“I know to the police it’s just a tool in their everyday job that they use, but to the young people that they use it on, it has far-reaching and long-lasting effects,” she said.

Some have spoken of being strip-searched without an appropriate adult present, subjected to aggressive use of force, and denied access to sanitary products while in custody, according StopWatch. Others said they were released from police stations in the middle of the night without knowing how to safely get home.

Of all the stop and searches Liberty Investigates analysed, 75 percent resulted in no further action being taken, suggesting many may come to nothing in terms of preventing or prosecuting crime.

The findings come a year after a wave of heavy criticism of the Met over their strip-search of Child Q, a Black 15-year-old. After her teachers reported they could smell cannabis on her on 3 December 2020, police officers carried out a strip-search exposing intimate parts in her school’s medical room.

No appropriate adult was present for the procedure, which was described in a safeguarding review published on 14 March 2022 as “disproportionate and ultimately harmful”.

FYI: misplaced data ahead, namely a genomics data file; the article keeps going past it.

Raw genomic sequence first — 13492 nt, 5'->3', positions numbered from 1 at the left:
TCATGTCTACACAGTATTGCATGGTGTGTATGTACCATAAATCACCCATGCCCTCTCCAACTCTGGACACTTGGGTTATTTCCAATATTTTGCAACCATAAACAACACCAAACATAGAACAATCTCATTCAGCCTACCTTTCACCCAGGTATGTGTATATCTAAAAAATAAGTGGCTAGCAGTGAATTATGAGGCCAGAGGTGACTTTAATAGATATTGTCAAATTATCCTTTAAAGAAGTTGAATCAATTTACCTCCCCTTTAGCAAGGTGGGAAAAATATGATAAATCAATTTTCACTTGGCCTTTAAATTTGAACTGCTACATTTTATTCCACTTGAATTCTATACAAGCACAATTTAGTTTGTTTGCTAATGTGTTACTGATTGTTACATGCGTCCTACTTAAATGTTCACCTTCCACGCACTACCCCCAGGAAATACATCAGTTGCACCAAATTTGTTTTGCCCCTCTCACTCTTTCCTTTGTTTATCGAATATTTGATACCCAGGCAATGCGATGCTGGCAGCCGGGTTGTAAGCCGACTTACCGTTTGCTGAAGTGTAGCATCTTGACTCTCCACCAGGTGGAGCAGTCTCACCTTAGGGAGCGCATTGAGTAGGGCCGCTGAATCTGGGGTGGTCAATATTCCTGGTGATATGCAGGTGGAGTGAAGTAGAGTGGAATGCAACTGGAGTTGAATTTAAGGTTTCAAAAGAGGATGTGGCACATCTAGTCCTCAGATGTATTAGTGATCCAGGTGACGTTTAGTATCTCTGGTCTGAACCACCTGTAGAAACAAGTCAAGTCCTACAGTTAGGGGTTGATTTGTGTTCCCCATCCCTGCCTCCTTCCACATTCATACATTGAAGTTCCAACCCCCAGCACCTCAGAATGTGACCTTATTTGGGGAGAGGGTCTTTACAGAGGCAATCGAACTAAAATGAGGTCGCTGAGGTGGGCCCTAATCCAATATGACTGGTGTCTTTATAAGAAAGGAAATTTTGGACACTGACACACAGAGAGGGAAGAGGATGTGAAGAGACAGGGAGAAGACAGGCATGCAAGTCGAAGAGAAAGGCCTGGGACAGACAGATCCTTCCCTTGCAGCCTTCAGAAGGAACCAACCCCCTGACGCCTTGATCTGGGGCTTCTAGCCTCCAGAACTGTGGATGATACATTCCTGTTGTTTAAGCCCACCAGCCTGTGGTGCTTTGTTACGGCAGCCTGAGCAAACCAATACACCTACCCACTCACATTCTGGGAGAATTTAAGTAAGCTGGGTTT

Child Q told the City & Hackney Safeguarding Children Partnership, which carried out the review, that the search left her deeply traumatised. “I can’t go a single day without wanting to scream, shout, cry or just give up,” she said. “I don’t know if I’m going to feel normal again. I don’t know how long it will take … But I do know this can’t happen to anyone, ever again.”

Three days after the review was published, the Metropolitan Police issued a statement apologising to Child Q and her family. It said it was “in full agreement with the Safeguarding Review that this incident should never have happened.”

The data analysed by Liberty Investigates shows that in 2021 and 2022, after the search of Child Q took place, the Met carried out 54 strip searches on female children and teenagers. Three of these were of children aged between 10 and 14 years.

"It should also be the final nail in the coffin of the reputation of the Metropolitan Police, which should be disbanded"

Diane Abbott, Labour MP for Hackney North and Stoke Newington

Koshka Duff, a lecturer in Philosophy at the University of Nottingham, was violently strip searched by Metropolitan Police officers in 2013 when she was a 24-year-old student. Duff had handed a legal advice card to a 15-year-old being stopped-and-searched by the force and subsequently found herself targeted.